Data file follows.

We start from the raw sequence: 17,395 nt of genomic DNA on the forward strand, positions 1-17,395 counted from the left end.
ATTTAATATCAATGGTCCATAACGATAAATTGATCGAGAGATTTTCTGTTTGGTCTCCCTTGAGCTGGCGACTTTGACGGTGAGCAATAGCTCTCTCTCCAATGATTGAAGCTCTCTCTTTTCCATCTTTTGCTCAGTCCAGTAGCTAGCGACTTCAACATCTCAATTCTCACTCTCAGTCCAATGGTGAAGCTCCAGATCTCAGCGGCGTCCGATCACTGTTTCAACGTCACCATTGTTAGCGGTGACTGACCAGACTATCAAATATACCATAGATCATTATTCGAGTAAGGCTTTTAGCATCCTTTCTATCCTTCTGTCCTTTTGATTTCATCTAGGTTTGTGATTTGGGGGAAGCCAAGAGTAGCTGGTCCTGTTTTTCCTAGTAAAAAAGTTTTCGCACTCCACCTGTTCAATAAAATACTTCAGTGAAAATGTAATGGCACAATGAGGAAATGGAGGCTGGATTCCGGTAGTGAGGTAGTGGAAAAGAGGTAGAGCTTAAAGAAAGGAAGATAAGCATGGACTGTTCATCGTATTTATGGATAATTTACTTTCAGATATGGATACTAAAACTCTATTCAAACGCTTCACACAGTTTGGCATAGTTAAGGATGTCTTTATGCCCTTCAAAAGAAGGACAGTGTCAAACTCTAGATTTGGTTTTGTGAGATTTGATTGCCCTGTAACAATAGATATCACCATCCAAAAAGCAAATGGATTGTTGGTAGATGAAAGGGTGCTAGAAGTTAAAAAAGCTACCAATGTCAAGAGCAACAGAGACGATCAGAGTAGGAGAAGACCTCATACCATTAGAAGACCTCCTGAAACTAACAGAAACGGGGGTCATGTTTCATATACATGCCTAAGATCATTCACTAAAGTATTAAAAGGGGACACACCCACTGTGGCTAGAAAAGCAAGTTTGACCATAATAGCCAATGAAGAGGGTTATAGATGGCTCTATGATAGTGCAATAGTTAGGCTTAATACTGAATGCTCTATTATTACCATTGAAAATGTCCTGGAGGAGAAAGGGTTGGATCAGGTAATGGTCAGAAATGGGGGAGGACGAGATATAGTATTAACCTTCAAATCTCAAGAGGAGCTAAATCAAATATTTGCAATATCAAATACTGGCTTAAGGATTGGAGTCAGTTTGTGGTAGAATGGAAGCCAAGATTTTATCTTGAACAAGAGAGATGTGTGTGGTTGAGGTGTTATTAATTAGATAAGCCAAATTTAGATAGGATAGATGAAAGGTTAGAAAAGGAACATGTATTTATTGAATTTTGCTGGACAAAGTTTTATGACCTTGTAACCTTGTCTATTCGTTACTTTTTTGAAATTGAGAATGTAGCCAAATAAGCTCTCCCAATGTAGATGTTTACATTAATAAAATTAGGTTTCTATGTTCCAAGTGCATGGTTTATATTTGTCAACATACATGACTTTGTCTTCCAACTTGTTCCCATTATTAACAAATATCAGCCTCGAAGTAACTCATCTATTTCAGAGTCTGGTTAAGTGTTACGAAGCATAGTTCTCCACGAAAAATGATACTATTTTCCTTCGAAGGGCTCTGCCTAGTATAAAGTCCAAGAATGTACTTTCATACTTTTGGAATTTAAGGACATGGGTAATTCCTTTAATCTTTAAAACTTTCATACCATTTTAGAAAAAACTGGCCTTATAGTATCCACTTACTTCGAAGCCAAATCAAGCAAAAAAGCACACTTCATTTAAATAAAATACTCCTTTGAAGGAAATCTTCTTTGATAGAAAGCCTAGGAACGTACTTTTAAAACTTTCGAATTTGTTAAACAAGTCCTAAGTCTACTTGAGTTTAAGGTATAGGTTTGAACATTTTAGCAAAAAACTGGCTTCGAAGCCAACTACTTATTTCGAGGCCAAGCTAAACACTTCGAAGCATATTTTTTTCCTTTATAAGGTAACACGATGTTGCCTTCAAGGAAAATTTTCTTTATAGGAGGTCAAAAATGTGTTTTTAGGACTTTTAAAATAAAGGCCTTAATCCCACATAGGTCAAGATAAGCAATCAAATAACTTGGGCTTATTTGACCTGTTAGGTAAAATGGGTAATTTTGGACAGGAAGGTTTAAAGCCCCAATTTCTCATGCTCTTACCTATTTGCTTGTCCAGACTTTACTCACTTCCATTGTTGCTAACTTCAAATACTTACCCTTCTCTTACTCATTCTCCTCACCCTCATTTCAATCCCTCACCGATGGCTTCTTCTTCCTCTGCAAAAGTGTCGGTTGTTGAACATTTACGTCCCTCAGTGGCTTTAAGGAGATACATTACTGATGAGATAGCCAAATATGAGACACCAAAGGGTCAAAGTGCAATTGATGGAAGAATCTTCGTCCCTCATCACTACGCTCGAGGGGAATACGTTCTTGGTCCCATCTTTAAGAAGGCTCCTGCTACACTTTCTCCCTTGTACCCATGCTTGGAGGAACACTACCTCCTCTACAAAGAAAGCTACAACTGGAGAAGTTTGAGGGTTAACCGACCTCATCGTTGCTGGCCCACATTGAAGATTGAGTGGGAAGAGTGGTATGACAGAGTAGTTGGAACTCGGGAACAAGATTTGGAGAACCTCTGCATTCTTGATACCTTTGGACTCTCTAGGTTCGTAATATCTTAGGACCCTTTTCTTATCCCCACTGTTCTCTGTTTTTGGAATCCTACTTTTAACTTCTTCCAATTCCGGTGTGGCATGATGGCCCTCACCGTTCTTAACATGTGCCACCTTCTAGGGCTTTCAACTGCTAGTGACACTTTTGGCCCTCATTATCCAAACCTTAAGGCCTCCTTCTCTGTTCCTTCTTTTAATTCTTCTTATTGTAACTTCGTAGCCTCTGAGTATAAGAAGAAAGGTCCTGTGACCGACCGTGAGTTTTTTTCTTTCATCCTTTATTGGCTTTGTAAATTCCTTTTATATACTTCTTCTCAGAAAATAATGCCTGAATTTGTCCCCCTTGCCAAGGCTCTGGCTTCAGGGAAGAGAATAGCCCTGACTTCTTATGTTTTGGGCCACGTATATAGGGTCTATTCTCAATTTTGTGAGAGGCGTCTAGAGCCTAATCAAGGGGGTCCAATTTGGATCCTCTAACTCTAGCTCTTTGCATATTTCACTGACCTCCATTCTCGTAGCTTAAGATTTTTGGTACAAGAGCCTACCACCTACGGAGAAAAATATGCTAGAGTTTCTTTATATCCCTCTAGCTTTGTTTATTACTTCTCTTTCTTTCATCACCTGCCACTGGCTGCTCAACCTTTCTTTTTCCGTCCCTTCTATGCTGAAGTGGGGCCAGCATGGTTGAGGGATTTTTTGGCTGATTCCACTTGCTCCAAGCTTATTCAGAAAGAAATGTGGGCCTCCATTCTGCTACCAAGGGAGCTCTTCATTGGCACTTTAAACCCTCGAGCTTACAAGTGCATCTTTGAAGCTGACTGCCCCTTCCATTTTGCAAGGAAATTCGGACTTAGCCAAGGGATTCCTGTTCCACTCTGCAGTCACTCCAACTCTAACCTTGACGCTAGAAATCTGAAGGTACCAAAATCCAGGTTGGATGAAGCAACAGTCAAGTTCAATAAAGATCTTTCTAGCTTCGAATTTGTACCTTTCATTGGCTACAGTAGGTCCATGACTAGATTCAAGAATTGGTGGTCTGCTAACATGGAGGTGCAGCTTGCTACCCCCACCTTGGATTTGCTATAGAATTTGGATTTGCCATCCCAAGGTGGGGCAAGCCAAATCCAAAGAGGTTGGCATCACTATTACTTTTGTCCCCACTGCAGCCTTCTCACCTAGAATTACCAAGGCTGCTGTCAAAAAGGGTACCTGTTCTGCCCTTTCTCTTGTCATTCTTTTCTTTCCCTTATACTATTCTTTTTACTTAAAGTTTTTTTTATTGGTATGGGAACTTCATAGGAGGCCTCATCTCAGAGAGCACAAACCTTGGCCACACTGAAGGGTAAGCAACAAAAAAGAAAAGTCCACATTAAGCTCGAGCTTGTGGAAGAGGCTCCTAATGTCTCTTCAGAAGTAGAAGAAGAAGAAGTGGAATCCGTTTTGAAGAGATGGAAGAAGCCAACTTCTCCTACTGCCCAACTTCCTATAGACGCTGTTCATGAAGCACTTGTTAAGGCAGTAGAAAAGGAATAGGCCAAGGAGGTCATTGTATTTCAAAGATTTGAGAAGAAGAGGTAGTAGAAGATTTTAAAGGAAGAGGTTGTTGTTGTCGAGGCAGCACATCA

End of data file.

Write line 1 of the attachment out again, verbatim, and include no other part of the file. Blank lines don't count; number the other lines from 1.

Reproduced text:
We start from the raw sequence: 17,395 nt of genomic DNA on the forward strand, positions 1-17,395 counted from the left end.